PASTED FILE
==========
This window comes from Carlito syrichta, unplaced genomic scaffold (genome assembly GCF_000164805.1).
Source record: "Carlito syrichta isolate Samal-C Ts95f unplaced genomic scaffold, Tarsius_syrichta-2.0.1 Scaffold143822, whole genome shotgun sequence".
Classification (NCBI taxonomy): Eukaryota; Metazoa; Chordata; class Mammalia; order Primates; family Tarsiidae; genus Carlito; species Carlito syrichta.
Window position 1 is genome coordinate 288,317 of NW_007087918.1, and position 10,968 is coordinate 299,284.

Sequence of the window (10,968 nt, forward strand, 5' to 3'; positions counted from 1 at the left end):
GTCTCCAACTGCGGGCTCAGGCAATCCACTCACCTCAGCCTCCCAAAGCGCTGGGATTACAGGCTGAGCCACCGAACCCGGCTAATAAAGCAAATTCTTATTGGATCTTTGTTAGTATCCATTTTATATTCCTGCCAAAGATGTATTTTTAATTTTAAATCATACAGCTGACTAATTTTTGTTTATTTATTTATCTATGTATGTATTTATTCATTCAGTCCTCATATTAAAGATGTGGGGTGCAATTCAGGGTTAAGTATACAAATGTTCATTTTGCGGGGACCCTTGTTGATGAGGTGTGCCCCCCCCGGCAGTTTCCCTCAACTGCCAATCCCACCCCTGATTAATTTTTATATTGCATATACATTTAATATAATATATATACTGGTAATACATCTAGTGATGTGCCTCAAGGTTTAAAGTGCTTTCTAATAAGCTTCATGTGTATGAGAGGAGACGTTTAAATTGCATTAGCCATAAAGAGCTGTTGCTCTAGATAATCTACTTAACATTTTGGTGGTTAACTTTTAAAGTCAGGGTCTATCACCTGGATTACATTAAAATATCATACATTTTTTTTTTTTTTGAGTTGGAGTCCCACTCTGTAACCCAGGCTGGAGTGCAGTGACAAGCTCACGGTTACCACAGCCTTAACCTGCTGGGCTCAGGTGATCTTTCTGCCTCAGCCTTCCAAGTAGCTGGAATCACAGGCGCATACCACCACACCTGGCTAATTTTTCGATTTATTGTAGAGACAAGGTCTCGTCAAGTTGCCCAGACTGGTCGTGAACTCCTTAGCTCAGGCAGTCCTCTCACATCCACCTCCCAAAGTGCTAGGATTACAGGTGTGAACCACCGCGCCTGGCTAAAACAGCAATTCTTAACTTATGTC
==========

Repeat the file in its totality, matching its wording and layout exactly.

This window comes from Carlito syrichta, unplaced genomic scaffold (genome assembly GCF_000164805.1).
Source record: "Carlito syrichta isolate Samal-C Ts95f unplaced genomic scaffold, Tarsius_syrichta-2.0.1 Scaffold143822, whole genome shotgun sequence".
Classification (NCBI taxonomy): Eukaryota; Metazoa; Chordata; class Mammalia; order Primates; family Tarsiidae; genus Carlito; species Carlito syrichta.
Window position 1 is genome coordinate 288,317 of NW_007087918.1, and position 10,968 is coordinate 299,284.

Sequence of the window (10,968 nt, forward strand, 5' to 3'; positions counted from 1 at the left end):
GTCTCCAACTGCGGGCTCAGGCAATCCACTCACCTCAGCCTCCCAAAGCGCTGGGATTACAGGCTGAGCCACCGAACCCGGCTAATAAAGCAAATTCTTATTGGATCTTTGTTAGTATCCATTTTATATTCCTGCCAAAGATGTATTTTTAATTTTAAATCATACAGCTGACTAATTTTTGTTTATTTATTTATCTATGTATGTATTTATTCATTCAGTCCTCATATTAAAGATGTGGGGTGCAATTCAGGGTTAAGTATACAAATGTTCATTTTGCGGGGACCCTTGTTGATGAGGTGTGCCCCCCCCGGCAGTTTCCCTCAACTGCCAATCCCACCCCTGATTAATTTTTATATTGCATATACATTTAATATAATATATATACTGGTAATACATCTAGTGATGTGCCTCAAGGTTTAAAGTGCTTTCTAATAAGCTTCATGTGTATGAGAGGAGACGTTTAAATTGCATTAGCCATAAAGAGCTGTTGCTCTAGATAATCTACTTAACATTTTGGTGGTTAACTTTTAAAGTCAGGGTCTATCACCTGGATTACATTAAAATATCATACATTTTTTTTTTTTTTGAGTTGGAGTCCCACTCTGTAACCCAGGCTGGAGTGCAGTGACAAGCTCACGGTTACCACAGCCTTAACCTGCTGGGCTCAGGTGATCTTTCTGCCTCAGCCTTCCAAGTAGCTGGAATCACAGGCGCATACCACCACACCTGGCTAATTTTTCGATTTATTGTAGAGACAAGGTCTCGTCAAGTTGCCCAGACTGGTCGTGAACTCCTTAGCTCAGGCAGTCCTCTCACATCCACCTCCCAAAGTGCTAGGATTACAGGTGTGAACCACCGCGCCTGGCTAAAACAGCAATTCTTAACTTATGTC